Back when I posted about my OCD food prep extravaganza, a lot of readers wanted to know more about those energy, um, balls. Some people asked how kid-friendly the recipes were, others wanted to know about the process of making them, and then there were the readers who just demanded the recipes, already!! It’s high time to revisit those delicious balls, no?
First of all, the recipes I made for our trip to Calgary– Chocolate Blueberry, Banana Walnut, Apple Cinnamon, and Mango Coconut– all came from a book called The Thrive Diet by Brendan Brazier. Brazier is a professional Ironman triathlete who specializes in vegan and raw-foods nutrition, and his book provides recipes that are specifically targeted to athletes who are on (or moving toward) a plant-based diet.
Well. I am an almost-vegan, and I am a highly trained athlete to boot (Zumba class once a week counts, right?), so I am clearly the target audience for this book. Can I get a witness?
Anyway. These recipes have already been published in a bonafide, purchasable book and are not online– free for the whole world to see, so I’m not going to reproduce them here. (That would be stealing, and stealing is bad!) Luckily, Brendan himself has shared something very similar to my favourite recipe online, so I can at least provide the link to the recipe (and instructional video) here. (Full text appears below, with my helpful– and/or irreverent/distracting– hints listed beside each ingredient.)
Chocolate Blueberry Energy Bars
- 1 cup fresh or soaked dried dates (I soak dried dates.)
- 1/4 cup almonds (I am all about almonds, in any shape or form.)
- 1/4 cup blueberries
- 1/4 cup roasted carob powder (or cacao to make 100% raw) (I’ve been using cacao lately because it is delicious and chock-full of antioxidants, but carob– or even regular cocoa powder– work just fine. I know this from experience.)
- 1/4 cup ground flaxseed (I practically live on ground flaxseed, So nutty and yummy!)
- 1/4 cup hemp protein (It’s possible to eliminate this ingredient if you don’t happen to have hemp protein stocked in your hippie pantry. I use a vanilla chai-flavoured hemp protein in this recipe, but I think it would taste just as yummy without it. If you eliminate this ingredient, I would suggest upping the quantity of another dry ingredient– or ingredients– so that your bars don’t end up sticky and runny like cake batter.)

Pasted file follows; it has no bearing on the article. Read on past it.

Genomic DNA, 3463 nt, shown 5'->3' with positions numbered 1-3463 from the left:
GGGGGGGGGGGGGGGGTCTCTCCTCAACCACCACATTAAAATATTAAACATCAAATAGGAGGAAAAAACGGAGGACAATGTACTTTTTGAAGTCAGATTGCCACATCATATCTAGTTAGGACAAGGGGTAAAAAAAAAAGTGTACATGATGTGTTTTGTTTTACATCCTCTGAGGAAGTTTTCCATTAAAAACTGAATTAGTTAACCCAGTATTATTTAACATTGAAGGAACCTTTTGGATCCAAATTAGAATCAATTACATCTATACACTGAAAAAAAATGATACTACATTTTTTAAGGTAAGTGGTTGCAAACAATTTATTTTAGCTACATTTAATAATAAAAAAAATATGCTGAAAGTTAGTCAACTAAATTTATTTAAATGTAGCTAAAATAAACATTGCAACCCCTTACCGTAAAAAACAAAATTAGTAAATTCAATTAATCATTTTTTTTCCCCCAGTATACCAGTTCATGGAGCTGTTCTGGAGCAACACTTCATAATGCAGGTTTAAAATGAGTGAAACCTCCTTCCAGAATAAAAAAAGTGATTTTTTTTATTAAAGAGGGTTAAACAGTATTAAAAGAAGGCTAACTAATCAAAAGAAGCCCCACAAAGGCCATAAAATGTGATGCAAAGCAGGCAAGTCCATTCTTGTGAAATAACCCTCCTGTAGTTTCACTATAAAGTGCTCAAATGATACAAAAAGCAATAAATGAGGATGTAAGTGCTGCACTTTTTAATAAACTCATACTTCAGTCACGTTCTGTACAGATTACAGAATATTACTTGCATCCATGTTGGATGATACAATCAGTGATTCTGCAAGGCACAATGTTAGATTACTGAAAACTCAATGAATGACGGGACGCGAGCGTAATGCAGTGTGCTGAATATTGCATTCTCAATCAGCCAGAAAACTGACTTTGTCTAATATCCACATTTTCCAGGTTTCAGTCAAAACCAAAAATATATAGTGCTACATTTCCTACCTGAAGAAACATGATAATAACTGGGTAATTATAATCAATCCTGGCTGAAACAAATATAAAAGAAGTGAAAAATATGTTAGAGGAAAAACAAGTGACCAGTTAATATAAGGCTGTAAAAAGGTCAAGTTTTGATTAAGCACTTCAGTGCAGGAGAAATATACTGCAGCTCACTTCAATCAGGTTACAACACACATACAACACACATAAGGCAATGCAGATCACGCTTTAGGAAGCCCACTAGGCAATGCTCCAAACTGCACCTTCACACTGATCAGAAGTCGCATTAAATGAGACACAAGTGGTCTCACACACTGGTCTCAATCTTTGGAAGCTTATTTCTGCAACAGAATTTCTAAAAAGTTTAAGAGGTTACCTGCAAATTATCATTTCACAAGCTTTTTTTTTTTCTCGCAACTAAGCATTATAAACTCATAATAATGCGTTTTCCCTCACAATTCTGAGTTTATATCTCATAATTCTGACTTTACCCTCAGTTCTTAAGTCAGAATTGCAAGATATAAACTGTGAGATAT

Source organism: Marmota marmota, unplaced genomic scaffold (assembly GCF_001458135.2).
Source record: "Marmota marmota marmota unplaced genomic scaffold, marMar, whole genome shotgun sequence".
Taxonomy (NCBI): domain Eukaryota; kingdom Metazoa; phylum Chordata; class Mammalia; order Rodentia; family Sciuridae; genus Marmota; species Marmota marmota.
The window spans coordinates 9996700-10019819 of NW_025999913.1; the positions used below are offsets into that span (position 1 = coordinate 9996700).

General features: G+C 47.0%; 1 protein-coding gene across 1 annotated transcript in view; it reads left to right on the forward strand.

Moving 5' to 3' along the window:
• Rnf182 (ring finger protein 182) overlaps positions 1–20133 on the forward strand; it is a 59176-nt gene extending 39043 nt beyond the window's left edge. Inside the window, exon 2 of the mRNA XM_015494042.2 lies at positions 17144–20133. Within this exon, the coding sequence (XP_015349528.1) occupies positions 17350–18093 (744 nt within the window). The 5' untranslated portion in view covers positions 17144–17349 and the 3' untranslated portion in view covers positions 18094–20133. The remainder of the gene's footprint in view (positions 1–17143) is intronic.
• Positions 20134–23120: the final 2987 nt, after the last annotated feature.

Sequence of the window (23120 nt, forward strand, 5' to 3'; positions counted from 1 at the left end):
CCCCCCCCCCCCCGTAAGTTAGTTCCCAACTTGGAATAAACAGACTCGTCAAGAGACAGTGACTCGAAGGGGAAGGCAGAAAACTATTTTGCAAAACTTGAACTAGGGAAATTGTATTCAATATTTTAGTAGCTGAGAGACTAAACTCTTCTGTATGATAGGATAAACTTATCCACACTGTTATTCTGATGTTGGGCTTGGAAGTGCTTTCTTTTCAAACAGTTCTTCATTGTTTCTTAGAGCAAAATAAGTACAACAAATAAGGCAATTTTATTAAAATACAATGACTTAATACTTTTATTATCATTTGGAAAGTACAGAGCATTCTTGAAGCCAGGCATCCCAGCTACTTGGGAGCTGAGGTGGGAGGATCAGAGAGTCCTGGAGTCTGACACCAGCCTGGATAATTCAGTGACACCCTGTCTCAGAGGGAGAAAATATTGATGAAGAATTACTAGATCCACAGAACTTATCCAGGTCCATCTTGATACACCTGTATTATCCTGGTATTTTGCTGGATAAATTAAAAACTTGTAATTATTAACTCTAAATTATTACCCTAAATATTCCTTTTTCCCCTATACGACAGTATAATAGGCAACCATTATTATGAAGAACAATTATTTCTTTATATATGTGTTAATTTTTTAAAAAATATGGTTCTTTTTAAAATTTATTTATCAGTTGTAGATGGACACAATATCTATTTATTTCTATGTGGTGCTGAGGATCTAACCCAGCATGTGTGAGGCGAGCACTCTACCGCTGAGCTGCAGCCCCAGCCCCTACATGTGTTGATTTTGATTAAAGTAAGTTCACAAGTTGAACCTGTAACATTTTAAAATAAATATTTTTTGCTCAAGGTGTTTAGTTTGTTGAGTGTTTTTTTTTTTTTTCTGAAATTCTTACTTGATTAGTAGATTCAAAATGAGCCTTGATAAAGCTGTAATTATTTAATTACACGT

- 1/4 cup unhulled sesame seeds
- 1 tsp fresh lemon juice
- 1/2 tsp lemon zest
- Sea salt to taste
- 1/2 cup frozen blueberries
In a food processor, process all ingredients except frozen blueberries. Remove mixture from processor and put on a clean surface. Lay frozen blueberries on surface and knead mixture into blueberries. Flatten mixture on the clean surface with your hands. Place plastic wrap over top; with a rolling pin, roll mixture to desired bar thickness. Cut mixture into bars. Alternatively, form mixture into a brick; cut as though slicing bread. As the bars dry, they become easier to handle. For added convenience, make extra batches and store in freezer for future snacks.
For more information, visit www.brendanbrazier.com.
The recipe in the book is very similar, but it also includes some cooked buckwheat to boot. Cacao, blueberries, and buckwheat: what more could a granola girl hope for? 🙂
When I make these bars (or, in my case– balls), they definitely do not look as neat and bar-like as they end up looking in the video. Mine end up being rather wet and refuse to take any bar-like form whatsoever. Hence, the balls. It’s way easier, in my humble opinion, to just roll the batter into balls and call it a day. Rolling pins? Plastic wrap? No thank you. Plus, balls trump bars in many other ways: they look cuter, they more closely resemble bear scat (um, in a good way? A delicious way?), and they are decidedly harder to talk about with a straight face. (Because I am twelve. She said balls!!! And coco-NUTS!! Hahaha!!!)
I make a huge batch of these (and other energy-bar recipes) and then freeze them. I wrap them individually (much to Marty’s frustration on the road– they can be a wee difficult to unwrap when you are otherwise occupied riding a bicycle.) Take out of the freezer as needed– they never freeze solid and they taste really great cold.
As far as the kid-friendliness of these bars goes, a lot would depend on your particular children. Kids like my niece would most likely refuse to eat them based on looks alone, but once you get over the sorta-sketchy visual appeal of them, they taste really good. Especially the chocolate blueberry ones– like brownie batter almost. So good. For other children, these balls would be a no-brainer. They’re small, portable, easy to whip up (if you have a food processor or good blender), and you know exactly what’s in them: no preservatives, dyes, artificial sugars, or radioactive ingredients. I think they’d make great snacks for teenagers, too– they really do provide great energy and are fantastic to have on hand during any sort of exercise. Call me nuts, but healthy snacks like these really make me happy! (This is perhaps Reason #897 why I do not have children of my own: Come on, kids! They only *look* like animal dung!)
Ahem. Thank goodness I’m only an aunt and not a real mom…